Meet The Drummer: Ébun Zoule Nazon-Power of T-Rextasy

By Jasmine Bourgeois

Fun and light on the surface, T-Rextasy makes music that’s rooted in complex harmonies and catchy lyrics. Their music has a punky ethos, but there’s something a little more magical to it. With lyrics like, “you said I’m like a little nugget/soft and sweet and full of lovin’/but you are dead wrong/if I were meat/I’d be filet mignon,” it seems like they produce the type of music that doesn’t take itself seriously, but they’re anything but silly. Their songs are comical, sure, but ultimately political and truly, undeniably good. The riffs are creative and genuinely intricate, the vocals charmingly eccentric, and the coordination between the four is highly tangible. Ébun’s drumming is what keeps the band rooted and keeps those of us listening grounded in each track. She’s the kind of drummer that you can’t stop grinning at when watching — she has a cool and effortless style, but still beams with energy. Tom Tom talked with Ébun about drumming in T-Rextasy, “girl bands,” and plans for the upcoming year.

What’s your full name, how old are you, where are you from, and what pronouns do you use?
My name is Ébun Zoule Nazon-Power and I am 22 years old. I am originally from New York City and I use she/her/hers for pronouns.

How did you get into drumming/playing music? How long have you been drumming?
My journey as a drummer began when I was about 12 years old and I attended Willie Mae Rock Camp for Girls in Brooklyn, NY. I had already experienced playing guitar and piano and yet, neither of those instruments felt right to me and I hated practicing those instruments. So when I had the chance to choose which instrument I wanted to play I was immediately drawn to the drums. In fact, my very first drum instructor at Willie Mae Rock Camp was Mindy Abovitz! She was awesome, super helpful and supportive. I have been in multiple bands ever since that first summer at Willie Mae. I guess I have been drumming for about 10 years!

Are you in any projects outside of T-Rextasy?
T-Rextasy is my main gig at the moment but I have been in other bands in the past. For instance, last year I was the drummer/lead singer of a band called Bitch Spit. I think we have a couple videos on youtube actually. We have a sick cover of “Say My Name” by Destiny’s Child. I do hope to play more music outside of T-Rextasy in the near future. I also plan on embarking on a DJ apprenticeship; I have a feeling I would be very good at it.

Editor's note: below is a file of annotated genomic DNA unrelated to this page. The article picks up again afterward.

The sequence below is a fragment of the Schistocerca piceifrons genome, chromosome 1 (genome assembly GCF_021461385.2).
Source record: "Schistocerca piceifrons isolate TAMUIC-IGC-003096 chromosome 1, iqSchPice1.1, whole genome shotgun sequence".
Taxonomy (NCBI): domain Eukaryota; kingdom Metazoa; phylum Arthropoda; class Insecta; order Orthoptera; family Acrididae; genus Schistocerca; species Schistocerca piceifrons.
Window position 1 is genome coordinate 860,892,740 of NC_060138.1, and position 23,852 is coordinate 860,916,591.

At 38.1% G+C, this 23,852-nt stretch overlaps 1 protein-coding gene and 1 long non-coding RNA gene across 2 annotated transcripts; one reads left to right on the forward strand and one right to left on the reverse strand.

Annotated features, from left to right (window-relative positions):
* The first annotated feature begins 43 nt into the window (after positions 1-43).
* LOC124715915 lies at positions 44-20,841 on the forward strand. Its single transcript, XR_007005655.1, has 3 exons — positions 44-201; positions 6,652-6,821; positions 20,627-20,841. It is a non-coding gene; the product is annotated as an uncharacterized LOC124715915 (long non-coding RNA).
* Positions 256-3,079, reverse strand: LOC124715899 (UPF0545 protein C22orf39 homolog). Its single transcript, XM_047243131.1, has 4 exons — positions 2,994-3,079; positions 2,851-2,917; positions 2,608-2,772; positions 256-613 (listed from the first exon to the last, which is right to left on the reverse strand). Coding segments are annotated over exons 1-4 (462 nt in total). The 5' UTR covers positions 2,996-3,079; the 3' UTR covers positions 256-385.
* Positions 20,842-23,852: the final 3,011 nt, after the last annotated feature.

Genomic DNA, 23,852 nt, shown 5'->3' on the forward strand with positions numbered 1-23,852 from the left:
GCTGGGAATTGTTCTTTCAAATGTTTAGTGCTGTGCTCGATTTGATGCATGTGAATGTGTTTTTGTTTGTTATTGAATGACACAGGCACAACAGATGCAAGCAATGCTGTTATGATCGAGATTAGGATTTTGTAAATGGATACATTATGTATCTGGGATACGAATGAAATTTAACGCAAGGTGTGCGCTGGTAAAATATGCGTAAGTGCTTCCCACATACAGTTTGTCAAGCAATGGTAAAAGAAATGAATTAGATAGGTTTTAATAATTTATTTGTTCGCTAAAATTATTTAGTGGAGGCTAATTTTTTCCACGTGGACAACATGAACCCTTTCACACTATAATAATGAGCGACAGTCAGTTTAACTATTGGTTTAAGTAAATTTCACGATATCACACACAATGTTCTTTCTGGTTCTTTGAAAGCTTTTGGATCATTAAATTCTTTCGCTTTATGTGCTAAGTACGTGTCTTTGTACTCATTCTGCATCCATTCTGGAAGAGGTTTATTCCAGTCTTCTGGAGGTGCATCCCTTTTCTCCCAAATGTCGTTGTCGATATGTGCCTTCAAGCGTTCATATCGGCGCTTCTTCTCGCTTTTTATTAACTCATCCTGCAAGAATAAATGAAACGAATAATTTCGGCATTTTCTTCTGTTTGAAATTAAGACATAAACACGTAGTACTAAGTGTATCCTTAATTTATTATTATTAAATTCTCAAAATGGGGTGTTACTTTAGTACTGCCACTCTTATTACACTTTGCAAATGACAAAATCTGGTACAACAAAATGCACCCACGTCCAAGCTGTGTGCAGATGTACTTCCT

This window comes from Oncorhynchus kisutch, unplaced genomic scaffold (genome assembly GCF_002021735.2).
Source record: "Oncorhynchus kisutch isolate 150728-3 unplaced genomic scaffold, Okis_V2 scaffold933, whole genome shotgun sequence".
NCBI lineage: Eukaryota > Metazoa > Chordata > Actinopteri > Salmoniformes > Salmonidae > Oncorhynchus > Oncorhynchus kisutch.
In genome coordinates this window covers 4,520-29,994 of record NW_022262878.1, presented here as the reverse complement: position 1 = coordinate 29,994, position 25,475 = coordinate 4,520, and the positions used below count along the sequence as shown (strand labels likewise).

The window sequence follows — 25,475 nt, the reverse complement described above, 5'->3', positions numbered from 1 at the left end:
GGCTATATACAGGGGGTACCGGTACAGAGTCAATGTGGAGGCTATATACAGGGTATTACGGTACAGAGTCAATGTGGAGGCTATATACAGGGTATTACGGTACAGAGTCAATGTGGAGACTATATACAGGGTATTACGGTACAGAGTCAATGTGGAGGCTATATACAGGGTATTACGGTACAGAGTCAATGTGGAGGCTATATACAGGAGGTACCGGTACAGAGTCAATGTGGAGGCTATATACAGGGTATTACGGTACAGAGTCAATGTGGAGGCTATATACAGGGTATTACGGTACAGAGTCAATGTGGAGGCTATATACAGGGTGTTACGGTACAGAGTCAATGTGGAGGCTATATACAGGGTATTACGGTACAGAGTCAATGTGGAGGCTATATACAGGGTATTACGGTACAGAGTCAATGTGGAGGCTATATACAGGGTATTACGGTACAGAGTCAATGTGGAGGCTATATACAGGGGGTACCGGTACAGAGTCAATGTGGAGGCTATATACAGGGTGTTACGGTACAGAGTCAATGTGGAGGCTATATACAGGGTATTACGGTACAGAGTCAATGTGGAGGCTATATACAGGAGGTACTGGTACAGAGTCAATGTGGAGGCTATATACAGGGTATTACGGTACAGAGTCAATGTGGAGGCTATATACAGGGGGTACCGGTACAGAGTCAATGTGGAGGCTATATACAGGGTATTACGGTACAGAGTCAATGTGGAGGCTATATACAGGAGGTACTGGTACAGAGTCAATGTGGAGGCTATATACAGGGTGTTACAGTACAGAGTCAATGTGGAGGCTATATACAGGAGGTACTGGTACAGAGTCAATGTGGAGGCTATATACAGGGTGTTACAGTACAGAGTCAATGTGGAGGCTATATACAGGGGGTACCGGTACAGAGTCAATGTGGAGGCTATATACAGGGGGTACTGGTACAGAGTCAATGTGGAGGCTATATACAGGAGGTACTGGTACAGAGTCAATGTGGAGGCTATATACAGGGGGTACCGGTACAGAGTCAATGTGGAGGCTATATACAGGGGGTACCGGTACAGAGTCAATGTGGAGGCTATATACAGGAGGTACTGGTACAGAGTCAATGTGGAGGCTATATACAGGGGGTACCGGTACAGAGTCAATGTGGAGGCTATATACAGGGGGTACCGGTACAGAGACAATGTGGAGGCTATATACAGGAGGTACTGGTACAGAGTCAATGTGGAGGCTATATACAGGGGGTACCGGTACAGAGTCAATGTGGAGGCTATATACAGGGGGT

“I generally receive positive feedback from people. Folks are always super excited to come across female drummers. It is still really rare to come across not cis dude drummers, and it’s even rarer to find POC not cis dude drummers. Someone once told me that I was a unicorn because 1) it’s really rare to witness drummers who can sing at the same time and 2) I’m a black femme percussionist.”

You all have some pretty fun and unconventional sounds — What’s it like writing drum parts for you? In general, is writing songs a pretty collaborative project?
Yeah, our sound is very unconventional. We like to call ourselves a “New Wave” band because we don’t really fit in with a lot of the sounds in the New York DIY music scene. Writing drum parts is generally easy for this band but I think that is because we all work so well together. We are really good at communicating what we want and what our visions are without stepping over each other or putting each other down.

We are super collaborative when it comes to song writing. We each have our own gifts to share; Annie is an amazing song writer and bassist, Vera is a music technicality wizard, Lyris is an incredible lyricist and zany performer, and I help bring forth harmonies and some melodies for songs while also playing drums. Working together with these women is a pleasure. We create magic.

What’s going through your head when you’re playing/performing?